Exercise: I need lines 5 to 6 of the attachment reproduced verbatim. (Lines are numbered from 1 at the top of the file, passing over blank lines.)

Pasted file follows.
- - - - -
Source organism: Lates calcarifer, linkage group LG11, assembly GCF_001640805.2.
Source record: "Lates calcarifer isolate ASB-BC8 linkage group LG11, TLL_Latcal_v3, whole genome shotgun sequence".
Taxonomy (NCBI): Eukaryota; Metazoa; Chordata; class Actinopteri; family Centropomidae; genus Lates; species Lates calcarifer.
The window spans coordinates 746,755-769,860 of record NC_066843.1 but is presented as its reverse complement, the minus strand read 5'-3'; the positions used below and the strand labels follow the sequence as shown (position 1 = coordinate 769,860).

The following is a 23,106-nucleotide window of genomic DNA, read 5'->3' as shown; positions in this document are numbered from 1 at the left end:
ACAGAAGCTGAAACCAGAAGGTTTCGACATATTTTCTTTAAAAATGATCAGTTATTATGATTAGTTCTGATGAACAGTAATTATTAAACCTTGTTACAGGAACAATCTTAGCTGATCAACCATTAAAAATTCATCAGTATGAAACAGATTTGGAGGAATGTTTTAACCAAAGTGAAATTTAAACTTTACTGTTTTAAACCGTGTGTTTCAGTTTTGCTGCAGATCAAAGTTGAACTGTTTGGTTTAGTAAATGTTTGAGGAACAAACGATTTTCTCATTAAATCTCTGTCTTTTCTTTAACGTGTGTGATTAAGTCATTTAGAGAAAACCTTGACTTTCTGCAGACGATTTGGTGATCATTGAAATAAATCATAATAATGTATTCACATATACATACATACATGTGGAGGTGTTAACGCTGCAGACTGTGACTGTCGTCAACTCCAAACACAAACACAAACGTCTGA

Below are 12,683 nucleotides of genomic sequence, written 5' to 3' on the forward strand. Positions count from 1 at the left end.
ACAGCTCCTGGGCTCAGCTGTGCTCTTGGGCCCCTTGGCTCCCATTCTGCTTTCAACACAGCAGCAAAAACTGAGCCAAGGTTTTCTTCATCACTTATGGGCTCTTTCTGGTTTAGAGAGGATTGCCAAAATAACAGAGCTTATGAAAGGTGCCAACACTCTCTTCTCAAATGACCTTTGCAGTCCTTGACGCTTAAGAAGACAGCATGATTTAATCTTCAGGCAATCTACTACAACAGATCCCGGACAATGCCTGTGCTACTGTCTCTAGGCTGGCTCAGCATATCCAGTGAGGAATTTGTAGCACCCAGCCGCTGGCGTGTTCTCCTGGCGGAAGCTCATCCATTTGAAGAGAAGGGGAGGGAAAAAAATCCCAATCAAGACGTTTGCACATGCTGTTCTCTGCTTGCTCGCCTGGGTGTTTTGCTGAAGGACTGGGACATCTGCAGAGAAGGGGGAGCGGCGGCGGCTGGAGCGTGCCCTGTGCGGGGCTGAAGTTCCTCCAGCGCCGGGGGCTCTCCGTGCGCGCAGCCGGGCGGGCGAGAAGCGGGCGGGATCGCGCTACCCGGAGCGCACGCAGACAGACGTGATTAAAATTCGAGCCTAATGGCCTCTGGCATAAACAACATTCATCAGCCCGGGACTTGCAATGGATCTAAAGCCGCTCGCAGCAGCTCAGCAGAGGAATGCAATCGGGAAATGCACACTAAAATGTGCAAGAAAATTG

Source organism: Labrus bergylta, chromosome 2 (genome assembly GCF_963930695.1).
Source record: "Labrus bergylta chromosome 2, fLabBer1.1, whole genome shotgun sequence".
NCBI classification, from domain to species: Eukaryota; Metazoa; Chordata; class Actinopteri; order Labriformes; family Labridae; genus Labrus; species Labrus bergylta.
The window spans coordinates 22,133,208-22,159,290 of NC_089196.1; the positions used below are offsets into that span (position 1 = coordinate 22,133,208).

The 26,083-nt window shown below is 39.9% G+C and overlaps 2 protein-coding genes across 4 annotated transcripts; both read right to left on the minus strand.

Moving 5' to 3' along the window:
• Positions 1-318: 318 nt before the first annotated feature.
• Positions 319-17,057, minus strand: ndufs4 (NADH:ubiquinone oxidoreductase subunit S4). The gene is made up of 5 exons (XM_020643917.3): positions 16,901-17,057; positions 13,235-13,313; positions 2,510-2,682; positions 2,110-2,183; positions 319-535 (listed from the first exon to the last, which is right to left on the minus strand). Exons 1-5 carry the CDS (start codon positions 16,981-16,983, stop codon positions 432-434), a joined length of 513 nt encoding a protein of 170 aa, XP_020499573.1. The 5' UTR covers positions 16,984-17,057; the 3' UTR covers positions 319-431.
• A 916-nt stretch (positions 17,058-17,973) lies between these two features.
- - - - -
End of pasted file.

The following is a 23,106-nucleotide window of genomic DNA, read 5'->3' as shown; positions in this document are numbered from 1 at the left end:
ACAGAAGCTGAAACCAGAAGGTTTCGACATATTTTCTTTAAAAATGATCAGTTATTATGATTAGTTCTGATGAACAGTAATTATTAAACCTTGTTACAGGAACAATCTTAGCTGATCAACCATTAAAAATTCATCAGTATGAAACAGATTTGGAGGAATGTTTTAACCAAAGTGAAATTTAAACTTTACTGTTTTAAACCGTGTGTTTCAGTTTTGCTGCAGATCAAAGTTGAACTGTTTGGTTTAGTAAATGTTTGAGGAACAAACGATTTTCTCATTAAATCTCTGTCTTTTCTTTAACGTGTGTGATTAAGTCATTTAGAGAAAACCTTGACTTTCTGCAGACGATTTGGTGATCATTGAAATAAATCATAATAATGTATTCACATATACATACATACATGTGGAGGTGTTAACGCTGCAGACTGTGACTGTCGTCAACTCCAAACACAAACACAAACGTCTGA